Of all three of them, I felt the closest to Duke.

I was afraid of dogs when my mom decided to get Mandy, and although I came around fast and hard, I wasn’t into the idea at first. And Mandy and I were always in a sort of competition–we were told that in her dog mind, she and I were competing for the second top female spot in the house, the first being my mom. She was never mean or aggressive, but we could tell I was lower in the rankings for her. But I still loved her. We still snuggled and played, and once when my dad was playfully but annoyingly shaking my bed to wake me up and I started screaming, Mandy came to my rescue, jumping on the bed and straddling me and barking at my dad until he stopped. She was super protective. You could tell how close someone was to the house by how vicious her bark got, and although having a not-very-social dog can be difficult, it was also good to know she’d probably have slaughtered anyone who might’ve broken in. I was early in my freshman year college when she died, and I came home that weekend she was going to be put down, hugged her, bawled my eyes out, and sat around moping with my family the rest of the day. It’s jarring the way the loss of a person is, which sounds so stupid to people who have never had a pet, but it’s true. You’re sitting around a quiet, empty house that’s still full of toys and dog beds and food dishes, and your clothes are still covered in her fur and her leash is still hanging by the door. It’s depressing.

Duke and Dandy came a few months later, at the end of that freshman year. I think I felt closer to them in part because I was home with them all day, every day for the first month that we had them, and when I went back to school in the fall, Duke in particular would climb into my lap when I first got home and just sit there for a while. He did that a lot in the first couple years we had him, no matter where you were or how long you were gone–when you came home, you sat on the couch and Duke jumped in your lap and just sat there until he was ready to move.

We joked that Duke could be a jerk, though. He had selective hearing, where he’d obviously ignore us, and sometimes if you walked up to him to sit near him on the floor or pet him, he’d get up and move. But when he was in the mood for it, he was super sweet, especially as my brother and I went through college and moving out. Duke would greet us at the door whenever we came home, barking and running to us when we came in, and he seemed to be able to tell when we were leaving, because he’d come over for some pets and kisses until we did it all again the next time. And even though I spent probably about half his life living away from my parents’ house, I still considered him “my” dog. I only called him “my parents’ dog” if I needed to clarify. And of the three dogs we had, he was the one I wanted to be with when it was time to put him down. With Mandy, it was too difficult and I couldn’t and I didn’t feel as close to Dandy–plus I was at school–but when I got word it was time for Duke, I was prepared to get in the car and go. The only reason I didn’t was because they were having it done quickly and I might not have had time to get there.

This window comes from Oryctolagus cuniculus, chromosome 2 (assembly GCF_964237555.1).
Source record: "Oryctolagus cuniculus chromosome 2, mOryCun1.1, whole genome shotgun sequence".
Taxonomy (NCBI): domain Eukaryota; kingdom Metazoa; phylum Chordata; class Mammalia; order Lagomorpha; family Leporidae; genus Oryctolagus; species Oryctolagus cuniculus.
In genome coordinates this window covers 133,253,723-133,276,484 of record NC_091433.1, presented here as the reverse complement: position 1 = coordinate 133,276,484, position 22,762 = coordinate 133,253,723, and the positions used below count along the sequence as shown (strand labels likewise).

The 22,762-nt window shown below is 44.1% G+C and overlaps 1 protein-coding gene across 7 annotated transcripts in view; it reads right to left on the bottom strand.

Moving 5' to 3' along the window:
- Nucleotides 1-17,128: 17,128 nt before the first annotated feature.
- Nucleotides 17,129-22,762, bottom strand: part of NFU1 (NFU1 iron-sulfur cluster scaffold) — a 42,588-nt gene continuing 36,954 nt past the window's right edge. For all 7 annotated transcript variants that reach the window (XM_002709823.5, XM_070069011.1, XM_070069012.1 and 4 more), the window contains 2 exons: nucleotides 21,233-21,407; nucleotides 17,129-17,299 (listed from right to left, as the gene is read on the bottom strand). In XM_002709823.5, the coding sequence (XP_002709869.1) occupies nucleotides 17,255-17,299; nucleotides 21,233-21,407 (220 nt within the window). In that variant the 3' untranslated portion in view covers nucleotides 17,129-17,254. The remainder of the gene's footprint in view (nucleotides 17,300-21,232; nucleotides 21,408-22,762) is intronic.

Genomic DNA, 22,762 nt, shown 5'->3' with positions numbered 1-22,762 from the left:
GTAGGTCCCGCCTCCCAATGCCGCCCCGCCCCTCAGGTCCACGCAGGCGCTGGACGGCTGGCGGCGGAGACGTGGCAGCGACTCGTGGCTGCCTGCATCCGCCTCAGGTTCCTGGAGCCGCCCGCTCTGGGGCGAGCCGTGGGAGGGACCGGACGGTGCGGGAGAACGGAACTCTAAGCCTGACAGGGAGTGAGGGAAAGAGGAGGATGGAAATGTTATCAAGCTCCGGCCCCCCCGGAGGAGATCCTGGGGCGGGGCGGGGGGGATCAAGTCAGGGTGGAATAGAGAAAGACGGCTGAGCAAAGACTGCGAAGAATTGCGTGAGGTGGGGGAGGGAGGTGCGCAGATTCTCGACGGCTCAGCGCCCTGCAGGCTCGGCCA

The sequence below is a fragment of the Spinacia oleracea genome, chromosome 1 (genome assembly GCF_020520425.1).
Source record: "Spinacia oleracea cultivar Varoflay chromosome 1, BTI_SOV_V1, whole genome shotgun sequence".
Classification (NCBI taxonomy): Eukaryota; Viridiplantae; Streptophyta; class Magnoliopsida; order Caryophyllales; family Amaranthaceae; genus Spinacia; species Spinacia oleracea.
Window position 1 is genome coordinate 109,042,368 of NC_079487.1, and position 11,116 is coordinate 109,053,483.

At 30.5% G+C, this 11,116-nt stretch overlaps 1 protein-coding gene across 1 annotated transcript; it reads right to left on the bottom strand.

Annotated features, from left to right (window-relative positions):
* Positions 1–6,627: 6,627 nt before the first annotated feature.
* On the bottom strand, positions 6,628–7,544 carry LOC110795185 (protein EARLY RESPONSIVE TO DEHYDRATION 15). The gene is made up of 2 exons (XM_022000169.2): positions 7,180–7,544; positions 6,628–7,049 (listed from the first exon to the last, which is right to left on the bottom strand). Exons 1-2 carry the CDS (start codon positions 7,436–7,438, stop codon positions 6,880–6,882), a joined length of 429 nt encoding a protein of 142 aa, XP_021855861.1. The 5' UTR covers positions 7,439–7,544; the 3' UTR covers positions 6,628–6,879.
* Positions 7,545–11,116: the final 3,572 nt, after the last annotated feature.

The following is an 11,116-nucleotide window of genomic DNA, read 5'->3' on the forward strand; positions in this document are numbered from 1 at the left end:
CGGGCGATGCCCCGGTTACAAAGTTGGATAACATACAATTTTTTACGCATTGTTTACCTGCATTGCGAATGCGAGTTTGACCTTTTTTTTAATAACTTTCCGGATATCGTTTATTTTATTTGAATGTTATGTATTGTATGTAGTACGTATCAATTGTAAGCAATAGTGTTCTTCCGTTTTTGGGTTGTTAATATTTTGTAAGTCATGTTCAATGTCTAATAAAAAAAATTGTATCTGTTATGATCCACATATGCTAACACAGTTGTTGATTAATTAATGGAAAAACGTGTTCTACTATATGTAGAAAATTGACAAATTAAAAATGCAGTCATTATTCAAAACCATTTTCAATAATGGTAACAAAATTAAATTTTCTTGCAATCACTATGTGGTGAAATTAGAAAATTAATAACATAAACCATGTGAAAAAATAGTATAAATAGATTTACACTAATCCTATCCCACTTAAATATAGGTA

Of the three dogs, losing Duke hit me the hardest. I cried a lot that day, and thank God it just so happened to be a day I’d taken off work anyway. The sadness lasted longer. Even though I was at my parents’ house more than once after that, the quiet and lack of Duke running to the door, looking behind him and barking like he wanted my parents to know we were there, it was sad every time. It wasn’t the same. And even for days and weeks later, the cards people sent that my mom showed us made me cry. I came across a couple web comics about putting down a pet that really got to me, and I’m tearing up still even now. I loved all our pets, but there was just something about Duke that made this different.

We had this joke that Mandy sent Duke and Dandy to us. Duke caught my mom’s attention because he had this goofy look on his face like he was smiling, and Mandy did that a lot. And now it’s like Duke sent us my parents’ new dog, Seger. He’s another beagle, a purebred meant for shows who didn’t quite meet his breeder’s standards. He’s too long and has a crooked tooth, so the breeder just wanted him to go to a good home. Six months old, crate trained, from a good line with no health issues, and registered with papers. My mom kept saying, “if we get him,” but we all knew it was a when, especially when she said he was too good an opportunity to pass up.

And this time, it is different. I lived with Duke and Dandy for a little while, but Seger is very much my parents’ dog. And yet Brandon and I were excited like little kids when they got him. Brandon has a cat, at least, but my apartment doesn’t allow pets–I mean, I hear a cat meowing and at least one or two people in another building have dogs, so I’m not really sure if I missed a memo that said, “Just kidding, we allow pets now.” But I am all about them having another dog. I still miss Duke, though. I think maybe I always will.